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glare, and the dust of the road floated in wreaths;
motor-lorries crept continuously by, while the long
shadows of trees made a sort of mirage on the golden
haze of the dust. The country along the river swarmed
with camps, but the low sun made it all seem pleasant
and peaceful. After nightfall the landscape glowed
and glinted with camp-fires, and a red half-moon ap-
peared to bless the combatant armies with neutral
beams. Then we were told to shift the tents higher up
the hill and I became active again; for the Battalion
was expected about midnight. After this little emer-
gency scramble I went down to the crossroads with
Dottrell, and there we waited hour after hour. The
Quartermaster was in a state of subdued anxiety, for
he'd been unable to get up to Battalion Headquarters
for the last two days. We sat among some barley on
the bank above the road, and as time passed we con-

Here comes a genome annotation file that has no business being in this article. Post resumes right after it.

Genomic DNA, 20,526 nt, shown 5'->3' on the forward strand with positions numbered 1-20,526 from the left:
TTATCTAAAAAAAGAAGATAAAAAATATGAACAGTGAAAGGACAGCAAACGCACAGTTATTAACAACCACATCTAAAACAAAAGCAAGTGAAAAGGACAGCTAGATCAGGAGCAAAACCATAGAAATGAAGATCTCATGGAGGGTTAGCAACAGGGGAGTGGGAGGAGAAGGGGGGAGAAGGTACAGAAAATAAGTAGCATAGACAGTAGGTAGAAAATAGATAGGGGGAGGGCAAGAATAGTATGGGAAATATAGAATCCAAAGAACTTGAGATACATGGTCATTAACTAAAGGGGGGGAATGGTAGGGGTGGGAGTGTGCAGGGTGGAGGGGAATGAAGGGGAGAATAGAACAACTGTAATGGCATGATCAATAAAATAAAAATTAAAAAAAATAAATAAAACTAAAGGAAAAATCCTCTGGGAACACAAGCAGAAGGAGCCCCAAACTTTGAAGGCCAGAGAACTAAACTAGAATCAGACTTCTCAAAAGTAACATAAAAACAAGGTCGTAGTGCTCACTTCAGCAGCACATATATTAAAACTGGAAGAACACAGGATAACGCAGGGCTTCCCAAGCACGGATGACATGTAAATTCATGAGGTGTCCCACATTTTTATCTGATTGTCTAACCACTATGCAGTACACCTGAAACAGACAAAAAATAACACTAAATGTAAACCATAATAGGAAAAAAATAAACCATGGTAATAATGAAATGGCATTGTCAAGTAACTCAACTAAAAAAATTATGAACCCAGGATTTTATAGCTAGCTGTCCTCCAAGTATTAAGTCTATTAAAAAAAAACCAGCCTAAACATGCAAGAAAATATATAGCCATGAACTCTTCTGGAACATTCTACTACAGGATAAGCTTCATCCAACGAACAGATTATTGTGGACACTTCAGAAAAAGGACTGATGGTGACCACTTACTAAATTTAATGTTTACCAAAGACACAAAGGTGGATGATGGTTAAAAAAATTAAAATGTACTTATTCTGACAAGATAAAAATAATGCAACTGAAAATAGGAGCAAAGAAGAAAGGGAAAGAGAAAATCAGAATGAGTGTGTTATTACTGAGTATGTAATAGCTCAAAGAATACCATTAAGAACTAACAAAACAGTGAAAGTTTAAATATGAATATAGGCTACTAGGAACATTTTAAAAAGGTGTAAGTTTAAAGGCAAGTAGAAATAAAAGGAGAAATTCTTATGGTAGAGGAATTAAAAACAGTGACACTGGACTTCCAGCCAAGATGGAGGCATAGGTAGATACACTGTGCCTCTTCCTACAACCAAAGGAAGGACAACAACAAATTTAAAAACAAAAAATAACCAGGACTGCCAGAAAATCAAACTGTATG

versed companionably, keeping ourselves awake with
an occasional drop of rum from his flask. I always en-
joyed being with Dottrell, and that night the husky-
voiced old campaigner was more eloquent than he
realized. In the simplicity of his talk there was a uni-
versal tone which seemed to be summing up all the
enduring experience of an Infantry Division. For
him it was a big thing for the Battalion to be coming
back from a battle, though, as he said, it was a new
Battalion every few months now.

An hour before dawn the road was still an empty
picture of moonlight. The distant gun-fire had
crashed and rumbled all night, muffled and terrific
with immense flashes, like waves of some tumult of
water rolling along the horizon. Now there came an
interval of silence in which I heard a horse neigh,
shrill and scared and lonely. Then the procession of
the returning troops began. The camp-fires were